Technical insulation for instrument lines Technical insulation of refrigeration equipment

How to Optimise Condensation Control

Condensation should be avoided at all costs 

The challenge: Water, and water vapour, destroys insulation performance and makes it less effective. Moisture intrusion results in the insulation material losing thermal performance, and this gets worse with time. Essentially, this means that more energy will be required to maintain the same system performance. There are also further implications such as corrosion under insulation, structural degradation, and poor indoor air quality due to potential mould breeding grounds.

All you need to know to keep condensation in control

In our white paper “How to Optimise Condensation Control,” we simplify the topic of condensation control by dividing it into three parts. The first part concerns the surroundings of your insulated system where temperature, relative humidity and air circulation have to be considered. The second part is about the insulation surface and the key word here is emissivity. This is the amount of radiant heat that is absorbed by a surface, and it is important because the temperature of the surface has a significant impact on the amount of condensation that can build up. The final part goes into the insulation material itself where we review thermal conductivity and the bearing it has on your choice of insulation.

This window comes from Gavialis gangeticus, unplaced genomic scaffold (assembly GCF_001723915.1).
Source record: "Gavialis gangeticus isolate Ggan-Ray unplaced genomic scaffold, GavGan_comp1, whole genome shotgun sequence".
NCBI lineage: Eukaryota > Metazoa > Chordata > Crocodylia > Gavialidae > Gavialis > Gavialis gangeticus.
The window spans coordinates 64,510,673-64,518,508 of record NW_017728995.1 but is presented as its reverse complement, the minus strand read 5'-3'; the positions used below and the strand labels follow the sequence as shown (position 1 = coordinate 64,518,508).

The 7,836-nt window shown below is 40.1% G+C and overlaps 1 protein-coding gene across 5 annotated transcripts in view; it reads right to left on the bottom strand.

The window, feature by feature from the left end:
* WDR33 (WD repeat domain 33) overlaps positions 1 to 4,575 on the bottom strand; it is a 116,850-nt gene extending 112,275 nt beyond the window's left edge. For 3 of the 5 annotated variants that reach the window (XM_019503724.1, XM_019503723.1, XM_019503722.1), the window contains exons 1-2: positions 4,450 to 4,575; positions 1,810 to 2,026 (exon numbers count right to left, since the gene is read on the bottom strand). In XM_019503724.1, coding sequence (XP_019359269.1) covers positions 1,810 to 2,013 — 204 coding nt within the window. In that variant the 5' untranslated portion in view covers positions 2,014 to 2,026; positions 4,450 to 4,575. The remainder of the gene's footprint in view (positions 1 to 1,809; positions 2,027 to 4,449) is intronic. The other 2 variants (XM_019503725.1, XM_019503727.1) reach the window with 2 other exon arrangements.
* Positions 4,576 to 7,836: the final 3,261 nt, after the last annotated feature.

The paper summarises key points that you should consider for your next insulation project, giving you the support you need to make an informed decision that can help prevent condensation and achieve reliable and long-term energy efficient operations. 

Download the free white paper here.

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